By Ronald K. Mc Kinley
I recently had a conversation, discussion, with someone I held in some regard. What we discussed is not important. We did not agree. This someone said to me “In your world,” when we did not concur. I could not respond. It was strange. We were not alone; others were listening, and watching our exchange. I could have debated the point more, but chose not to. It did not feel right. Why? This person is white I am not. The air left the room.
My world is filled with moments like this; my schooling continues after six decades in my world.
I am part of, not separated from this. Have I helped maintain this separate reality? It always felt out worldly to me. Was this based on my race? As a person of color, this is always in the background.
The machinations of racism are subtle. Some people practice and are not aware. It is a manmade disease; we all know the symptoms. No one wants to talk about it really, the land of the free and the home of the brave. Only one percent, during slavery, owned slaves, does this sound familiar.
When I got out of high school, 1968, it was still illegal to marry outside your race, in most of America.
Now in twenty-first century America, we have a racist, seeking the GOP nomination for president. Only America could have produced a Donald Trump. The new nigger is the Muslim; oops, the new thug.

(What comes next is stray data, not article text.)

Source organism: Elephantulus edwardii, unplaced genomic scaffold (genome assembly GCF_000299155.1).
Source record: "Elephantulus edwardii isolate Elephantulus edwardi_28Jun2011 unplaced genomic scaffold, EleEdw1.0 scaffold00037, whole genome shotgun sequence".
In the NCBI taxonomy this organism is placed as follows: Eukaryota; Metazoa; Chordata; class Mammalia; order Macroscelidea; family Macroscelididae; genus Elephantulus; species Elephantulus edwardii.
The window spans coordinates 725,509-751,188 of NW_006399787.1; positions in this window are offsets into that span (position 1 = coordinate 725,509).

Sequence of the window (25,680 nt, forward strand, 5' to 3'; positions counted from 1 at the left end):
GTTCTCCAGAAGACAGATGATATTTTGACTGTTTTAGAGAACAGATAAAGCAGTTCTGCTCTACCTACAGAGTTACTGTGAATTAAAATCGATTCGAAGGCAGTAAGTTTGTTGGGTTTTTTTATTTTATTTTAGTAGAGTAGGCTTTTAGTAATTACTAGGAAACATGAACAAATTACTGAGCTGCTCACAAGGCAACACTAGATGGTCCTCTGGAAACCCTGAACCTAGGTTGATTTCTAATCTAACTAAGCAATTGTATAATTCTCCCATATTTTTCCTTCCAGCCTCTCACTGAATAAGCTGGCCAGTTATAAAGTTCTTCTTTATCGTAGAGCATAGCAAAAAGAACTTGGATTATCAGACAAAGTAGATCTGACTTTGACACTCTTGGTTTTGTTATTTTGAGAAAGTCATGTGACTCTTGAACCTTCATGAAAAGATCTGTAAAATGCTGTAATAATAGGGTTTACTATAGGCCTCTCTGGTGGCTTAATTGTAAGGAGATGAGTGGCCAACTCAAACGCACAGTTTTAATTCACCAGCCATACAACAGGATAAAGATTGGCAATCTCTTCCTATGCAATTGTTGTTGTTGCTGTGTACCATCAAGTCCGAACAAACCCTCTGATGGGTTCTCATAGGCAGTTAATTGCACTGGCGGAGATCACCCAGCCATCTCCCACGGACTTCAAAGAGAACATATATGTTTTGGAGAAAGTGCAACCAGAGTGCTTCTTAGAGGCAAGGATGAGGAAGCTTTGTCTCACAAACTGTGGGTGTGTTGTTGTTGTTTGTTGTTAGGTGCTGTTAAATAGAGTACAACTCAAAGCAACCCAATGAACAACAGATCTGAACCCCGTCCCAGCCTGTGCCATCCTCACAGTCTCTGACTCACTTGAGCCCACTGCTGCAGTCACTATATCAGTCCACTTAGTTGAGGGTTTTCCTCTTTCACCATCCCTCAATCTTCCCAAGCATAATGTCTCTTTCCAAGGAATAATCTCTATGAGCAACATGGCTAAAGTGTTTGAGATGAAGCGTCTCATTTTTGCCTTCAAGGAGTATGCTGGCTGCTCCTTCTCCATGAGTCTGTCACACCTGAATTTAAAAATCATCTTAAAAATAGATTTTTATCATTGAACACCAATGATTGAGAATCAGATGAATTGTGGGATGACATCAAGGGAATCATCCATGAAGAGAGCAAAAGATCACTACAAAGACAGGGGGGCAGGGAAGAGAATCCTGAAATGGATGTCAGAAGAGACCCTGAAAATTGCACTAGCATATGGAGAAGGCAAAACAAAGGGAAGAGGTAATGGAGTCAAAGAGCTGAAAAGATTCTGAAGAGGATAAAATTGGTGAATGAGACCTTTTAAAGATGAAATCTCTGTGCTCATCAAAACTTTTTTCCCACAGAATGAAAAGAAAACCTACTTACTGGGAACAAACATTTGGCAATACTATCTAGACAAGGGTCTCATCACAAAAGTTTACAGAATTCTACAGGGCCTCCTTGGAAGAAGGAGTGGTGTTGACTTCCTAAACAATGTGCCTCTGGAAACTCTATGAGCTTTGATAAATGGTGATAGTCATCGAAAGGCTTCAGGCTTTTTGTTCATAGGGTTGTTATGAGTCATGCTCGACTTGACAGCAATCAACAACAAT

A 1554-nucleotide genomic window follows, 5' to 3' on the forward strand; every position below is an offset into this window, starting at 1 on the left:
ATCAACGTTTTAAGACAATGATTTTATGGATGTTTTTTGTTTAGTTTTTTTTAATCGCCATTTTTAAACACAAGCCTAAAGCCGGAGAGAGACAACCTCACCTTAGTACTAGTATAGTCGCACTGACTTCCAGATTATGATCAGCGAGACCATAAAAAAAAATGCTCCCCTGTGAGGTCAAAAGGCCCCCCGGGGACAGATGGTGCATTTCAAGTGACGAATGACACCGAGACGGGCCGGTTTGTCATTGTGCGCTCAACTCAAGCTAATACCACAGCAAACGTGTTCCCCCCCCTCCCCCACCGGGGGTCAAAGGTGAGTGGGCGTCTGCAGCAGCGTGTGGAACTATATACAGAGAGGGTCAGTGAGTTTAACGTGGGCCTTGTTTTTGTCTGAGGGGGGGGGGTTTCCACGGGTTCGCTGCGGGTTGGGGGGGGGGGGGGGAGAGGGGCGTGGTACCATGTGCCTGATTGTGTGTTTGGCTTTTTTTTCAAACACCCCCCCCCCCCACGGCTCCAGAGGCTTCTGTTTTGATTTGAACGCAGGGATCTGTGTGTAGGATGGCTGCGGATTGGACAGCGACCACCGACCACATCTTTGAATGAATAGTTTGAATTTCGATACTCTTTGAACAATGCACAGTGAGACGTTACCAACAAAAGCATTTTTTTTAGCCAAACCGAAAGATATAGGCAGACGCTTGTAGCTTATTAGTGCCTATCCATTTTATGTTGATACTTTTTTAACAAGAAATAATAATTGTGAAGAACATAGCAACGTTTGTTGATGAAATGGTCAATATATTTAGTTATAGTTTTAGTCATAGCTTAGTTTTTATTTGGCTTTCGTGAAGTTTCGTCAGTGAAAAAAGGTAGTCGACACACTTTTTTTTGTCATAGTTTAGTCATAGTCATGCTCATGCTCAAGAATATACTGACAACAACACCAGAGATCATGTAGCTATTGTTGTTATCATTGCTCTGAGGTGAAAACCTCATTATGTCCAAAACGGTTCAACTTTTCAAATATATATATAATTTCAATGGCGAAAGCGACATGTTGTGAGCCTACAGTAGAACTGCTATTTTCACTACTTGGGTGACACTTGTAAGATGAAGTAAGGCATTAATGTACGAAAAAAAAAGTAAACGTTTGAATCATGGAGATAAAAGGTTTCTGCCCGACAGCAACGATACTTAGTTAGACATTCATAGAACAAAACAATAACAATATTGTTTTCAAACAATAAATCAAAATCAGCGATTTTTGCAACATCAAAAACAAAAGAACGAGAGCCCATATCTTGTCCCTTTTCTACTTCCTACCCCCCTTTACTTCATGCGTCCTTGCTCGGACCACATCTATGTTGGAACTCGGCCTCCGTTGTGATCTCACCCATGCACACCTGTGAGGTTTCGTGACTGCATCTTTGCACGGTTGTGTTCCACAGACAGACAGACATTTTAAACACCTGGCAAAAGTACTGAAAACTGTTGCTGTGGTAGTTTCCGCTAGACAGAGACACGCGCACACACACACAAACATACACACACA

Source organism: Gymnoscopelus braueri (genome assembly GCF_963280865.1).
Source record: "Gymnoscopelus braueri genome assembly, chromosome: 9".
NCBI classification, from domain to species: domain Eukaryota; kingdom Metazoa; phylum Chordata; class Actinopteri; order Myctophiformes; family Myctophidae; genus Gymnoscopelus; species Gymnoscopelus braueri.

Merriam-Webster’s 1933 definition of racism “a belief that race is the primary determinant of human traits and capacities and those racial differences produce an inherent superiority of a particular race.” This manifests itself covertly and overtly.
America has morphed into this, I hate anything not American, thing, or has it? Some people born here are still not considered citizens.
Native-Americans, I used this title to make a point. Indian is worst. Who is America named after? The only good Indian is a dead Indian; lest we forget. Now everyone can sell Dream Catchers.
I grew up in American apartheid, Jim Crow Louisiana. I can still see the white’s only water fountain, in my mind’s eye. When I was younger, I did not see movies until the white theaters stop showing them. My mother did not allow me to go to segregated theaters. At the time I did not understand. I was angered by this. I just wanted to see a movie. It was one of the few times I remember my mother really getting angry with me. “You pay your money and sit where you want or you stay home.” I stayed home.
I love America, America does not love me. In all relationships I’ve been in this usually means I’m out the door. But America and I seem to have this love, hate thing going on. I don’t think I’m alone.
In the end all lives do matter. But of course first you have to give me back my humanity. Include not exclude me.